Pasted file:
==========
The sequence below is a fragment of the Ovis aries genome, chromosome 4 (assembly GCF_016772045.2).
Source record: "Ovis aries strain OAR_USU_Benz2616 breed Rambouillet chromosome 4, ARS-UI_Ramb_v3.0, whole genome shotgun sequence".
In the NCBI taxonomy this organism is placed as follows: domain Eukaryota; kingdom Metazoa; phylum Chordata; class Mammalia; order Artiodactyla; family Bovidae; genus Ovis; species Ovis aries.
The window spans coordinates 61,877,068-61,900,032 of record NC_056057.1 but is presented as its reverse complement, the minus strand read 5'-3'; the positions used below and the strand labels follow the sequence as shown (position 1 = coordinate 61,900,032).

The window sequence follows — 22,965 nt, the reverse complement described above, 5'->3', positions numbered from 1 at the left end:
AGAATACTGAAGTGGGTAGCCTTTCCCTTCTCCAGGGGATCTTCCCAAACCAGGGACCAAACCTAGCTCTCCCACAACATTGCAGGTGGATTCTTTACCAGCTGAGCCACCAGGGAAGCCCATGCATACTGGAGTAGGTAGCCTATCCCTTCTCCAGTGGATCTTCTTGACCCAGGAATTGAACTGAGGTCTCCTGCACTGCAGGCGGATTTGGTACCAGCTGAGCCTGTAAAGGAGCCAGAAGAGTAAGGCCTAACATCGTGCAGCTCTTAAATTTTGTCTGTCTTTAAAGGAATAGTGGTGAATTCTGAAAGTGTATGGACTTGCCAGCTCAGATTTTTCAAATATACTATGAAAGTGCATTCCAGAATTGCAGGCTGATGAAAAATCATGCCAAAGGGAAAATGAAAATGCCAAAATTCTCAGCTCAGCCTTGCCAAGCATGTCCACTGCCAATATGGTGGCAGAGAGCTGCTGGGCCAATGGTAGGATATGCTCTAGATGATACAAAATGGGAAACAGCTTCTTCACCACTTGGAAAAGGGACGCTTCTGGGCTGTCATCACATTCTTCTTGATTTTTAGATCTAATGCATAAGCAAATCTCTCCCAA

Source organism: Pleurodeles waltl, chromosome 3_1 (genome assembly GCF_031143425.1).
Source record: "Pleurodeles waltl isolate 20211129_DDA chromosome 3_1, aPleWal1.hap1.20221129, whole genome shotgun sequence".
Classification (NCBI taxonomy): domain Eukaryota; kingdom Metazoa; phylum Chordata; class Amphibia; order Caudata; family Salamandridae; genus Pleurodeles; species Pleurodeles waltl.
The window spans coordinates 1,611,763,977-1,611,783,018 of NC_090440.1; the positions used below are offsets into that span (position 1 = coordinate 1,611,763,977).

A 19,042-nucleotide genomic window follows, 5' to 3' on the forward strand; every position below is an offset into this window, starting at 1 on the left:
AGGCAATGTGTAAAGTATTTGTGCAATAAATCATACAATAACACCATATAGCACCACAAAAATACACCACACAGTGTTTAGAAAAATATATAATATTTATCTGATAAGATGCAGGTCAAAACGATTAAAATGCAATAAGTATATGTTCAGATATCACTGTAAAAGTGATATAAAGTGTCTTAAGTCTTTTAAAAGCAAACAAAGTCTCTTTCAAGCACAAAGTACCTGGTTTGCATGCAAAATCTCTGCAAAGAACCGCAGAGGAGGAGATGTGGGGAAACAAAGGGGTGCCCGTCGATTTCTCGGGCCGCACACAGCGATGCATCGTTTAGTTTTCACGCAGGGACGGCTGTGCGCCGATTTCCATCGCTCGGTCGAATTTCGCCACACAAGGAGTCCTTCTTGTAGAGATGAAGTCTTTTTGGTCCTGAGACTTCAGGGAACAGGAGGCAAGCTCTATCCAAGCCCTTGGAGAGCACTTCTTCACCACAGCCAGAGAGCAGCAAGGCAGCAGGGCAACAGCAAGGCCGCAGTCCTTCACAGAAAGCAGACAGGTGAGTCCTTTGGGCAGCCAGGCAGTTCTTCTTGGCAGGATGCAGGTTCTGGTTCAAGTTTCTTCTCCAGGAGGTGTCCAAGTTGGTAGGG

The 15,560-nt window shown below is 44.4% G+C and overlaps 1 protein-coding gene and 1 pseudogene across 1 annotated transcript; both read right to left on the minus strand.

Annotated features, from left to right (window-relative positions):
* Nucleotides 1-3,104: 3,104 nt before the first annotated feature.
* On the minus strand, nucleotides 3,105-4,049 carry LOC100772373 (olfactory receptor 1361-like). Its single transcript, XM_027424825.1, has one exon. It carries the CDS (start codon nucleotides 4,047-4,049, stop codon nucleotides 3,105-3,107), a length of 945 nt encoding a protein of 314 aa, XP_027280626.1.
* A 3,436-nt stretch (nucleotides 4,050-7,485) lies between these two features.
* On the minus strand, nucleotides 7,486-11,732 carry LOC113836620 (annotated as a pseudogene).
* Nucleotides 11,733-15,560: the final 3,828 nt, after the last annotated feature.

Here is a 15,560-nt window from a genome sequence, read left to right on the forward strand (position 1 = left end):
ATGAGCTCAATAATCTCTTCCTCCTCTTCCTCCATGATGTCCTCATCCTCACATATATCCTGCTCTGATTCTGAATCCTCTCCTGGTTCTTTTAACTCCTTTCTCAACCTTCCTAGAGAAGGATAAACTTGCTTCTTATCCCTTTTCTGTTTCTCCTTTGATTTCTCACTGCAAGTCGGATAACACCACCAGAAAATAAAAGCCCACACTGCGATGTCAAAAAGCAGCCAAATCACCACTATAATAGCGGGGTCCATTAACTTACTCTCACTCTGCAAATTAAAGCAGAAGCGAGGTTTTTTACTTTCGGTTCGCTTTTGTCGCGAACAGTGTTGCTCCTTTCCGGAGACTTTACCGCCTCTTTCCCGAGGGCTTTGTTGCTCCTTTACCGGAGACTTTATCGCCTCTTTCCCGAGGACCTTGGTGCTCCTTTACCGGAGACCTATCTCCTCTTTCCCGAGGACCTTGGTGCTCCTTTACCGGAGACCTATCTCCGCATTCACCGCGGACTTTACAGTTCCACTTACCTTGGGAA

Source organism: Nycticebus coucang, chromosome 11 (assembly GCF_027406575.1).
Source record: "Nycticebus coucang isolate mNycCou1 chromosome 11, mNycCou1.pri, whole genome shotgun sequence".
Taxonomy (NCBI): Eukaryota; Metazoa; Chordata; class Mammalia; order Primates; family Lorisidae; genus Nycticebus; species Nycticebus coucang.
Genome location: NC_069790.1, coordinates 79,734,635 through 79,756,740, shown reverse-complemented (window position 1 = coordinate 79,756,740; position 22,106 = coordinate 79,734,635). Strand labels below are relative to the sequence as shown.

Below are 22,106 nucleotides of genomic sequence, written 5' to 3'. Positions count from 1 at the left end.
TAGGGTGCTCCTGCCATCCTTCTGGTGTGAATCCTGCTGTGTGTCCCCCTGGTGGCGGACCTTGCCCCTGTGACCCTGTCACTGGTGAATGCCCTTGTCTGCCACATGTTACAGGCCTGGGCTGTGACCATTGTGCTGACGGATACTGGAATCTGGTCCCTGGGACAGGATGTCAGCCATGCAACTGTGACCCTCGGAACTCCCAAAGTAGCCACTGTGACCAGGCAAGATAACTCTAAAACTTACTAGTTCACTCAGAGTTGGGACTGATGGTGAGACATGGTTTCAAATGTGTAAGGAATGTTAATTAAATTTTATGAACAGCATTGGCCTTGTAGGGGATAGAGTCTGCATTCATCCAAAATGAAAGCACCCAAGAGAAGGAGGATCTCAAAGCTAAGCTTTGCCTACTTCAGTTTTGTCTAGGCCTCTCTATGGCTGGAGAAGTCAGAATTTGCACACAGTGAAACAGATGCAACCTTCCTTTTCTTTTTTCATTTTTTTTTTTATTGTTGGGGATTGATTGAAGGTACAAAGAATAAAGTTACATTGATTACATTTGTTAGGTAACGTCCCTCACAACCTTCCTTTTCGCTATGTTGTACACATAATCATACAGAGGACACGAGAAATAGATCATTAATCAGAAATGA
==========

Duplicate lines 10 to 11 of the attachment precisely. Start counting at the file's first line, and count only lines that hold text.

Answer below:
The window spans coordinates 1,611,763,977-1,611,783,018 of NC_090440.1; the positions used below are offsets into that span (position 1 = coordinate 1,611,763,977).

A 19,042-nucleotide genomic window follows, 5' to 3' on the forward strand; every position below is an offset into this window, starting at 1 on the left: